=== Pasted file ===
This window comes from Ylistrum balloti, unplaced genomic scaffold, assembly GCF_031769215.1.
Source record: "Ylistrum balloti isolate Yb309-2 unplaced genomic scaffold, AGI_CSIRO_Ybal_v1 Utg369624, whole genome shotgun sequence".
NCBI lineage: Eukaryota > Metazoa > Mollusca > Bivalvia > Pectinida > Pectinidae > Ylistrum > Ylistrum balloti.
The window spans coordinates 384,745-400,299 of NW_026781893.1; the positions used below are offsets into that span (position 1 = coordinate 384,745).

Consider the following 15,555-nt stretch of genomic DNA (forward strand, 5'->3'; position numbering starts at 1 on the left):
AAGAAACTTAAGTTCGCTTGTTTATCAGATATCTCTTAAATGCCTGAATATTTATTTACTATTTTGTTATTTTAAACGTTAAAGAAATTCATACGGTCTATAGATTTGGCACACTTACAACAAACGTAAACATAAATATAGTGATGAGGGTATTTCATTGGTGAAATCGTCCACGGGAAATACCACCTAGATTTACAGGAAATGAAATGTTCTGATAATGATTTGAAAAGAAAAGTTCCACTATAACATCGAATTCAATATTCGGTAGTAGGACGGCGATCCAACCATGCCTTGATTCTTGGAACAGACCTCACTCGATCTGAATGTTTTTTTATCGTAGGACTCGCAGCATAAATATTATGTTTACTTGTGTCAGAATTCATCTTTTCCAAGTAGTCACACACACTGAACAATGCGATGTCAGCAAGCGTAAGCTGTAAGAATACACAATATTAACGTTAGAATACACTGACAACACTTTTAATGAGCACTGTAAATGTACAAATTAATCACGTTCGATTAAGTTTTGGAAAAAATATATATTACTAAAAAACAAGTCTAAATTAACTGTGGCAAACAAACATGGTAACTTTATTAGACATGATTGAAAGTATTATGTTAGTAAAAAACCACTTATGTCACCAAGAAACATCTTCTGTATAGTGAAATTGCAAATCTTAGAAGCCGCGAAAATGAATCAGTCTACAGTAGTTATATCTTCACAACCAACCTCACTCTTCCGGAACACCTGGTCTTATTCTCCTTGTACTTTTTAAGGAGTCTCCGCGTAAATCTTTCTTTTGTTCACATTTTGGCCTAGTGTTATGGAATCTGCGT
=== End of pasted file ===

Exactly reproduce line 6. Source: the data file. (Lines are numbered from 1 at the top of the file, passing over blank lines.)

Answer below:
AAGAAACTTAAGTTCGCTTGTTTATCAGATATCTCTTAAATGCCTGAATATTTATTTACTATTTTGTTATTTTAAACGTTAAAGAAATTCATACGGTCTATAGATTTGGCACACTTACAACAAACGTAAACATAAATATAGTGATGAGGGTATTTCATTGGTGAAATCGTCCACGGGAAATACCACCTAGATTTACAGGAAATGAAATGTTCTGATAATGATTTGAAAAGAAAAGTTCCACTATAACATCGAATTCAATATTCGGTAGTAGGACGGCGATCCAACCATGCCTTGATTCTTGGAACAGACCTCACTCGATCTGAATGTTTTTTTATCGTAGGACTCGCAGCATAAATATTATGTTTACTTGTGTCAGAATTCATCTTTTCCAAGTAGTCACACACACTGAACAATGCGATGTCAGCAAGCGTAAGCTGTAAGAATACACAATATTAACGTTAGAATACACTGACAACACTTTTAATGAGCACTGTAAATGTACAAATTAATCACGTTCGATTAAGTTTTGGAAAAAATATATATTACTAAAAAACAAGTCTAAATTAACTGTGGCAAACAAACATGGTAACTTTATTAGACATGATTGAAAGTATTATGTTAGTAAAAAACCACTTATGTCACCAAGAAACATCTTCTGTATAGTGAAATTGCAAATCTTAGAAGCCGCGAAAATGAATCAGTCTACAGTAGTTATATCTTCACAACCAACCTCACTCTTCCGGAACACCTGGTCTTATTCTCCTTGTACTTTTTAAGGAGTCTCCGCGTAAATCTTTCTTTTGTTCACATTTTGGCCTAGTGTTATGGAATCTGCGT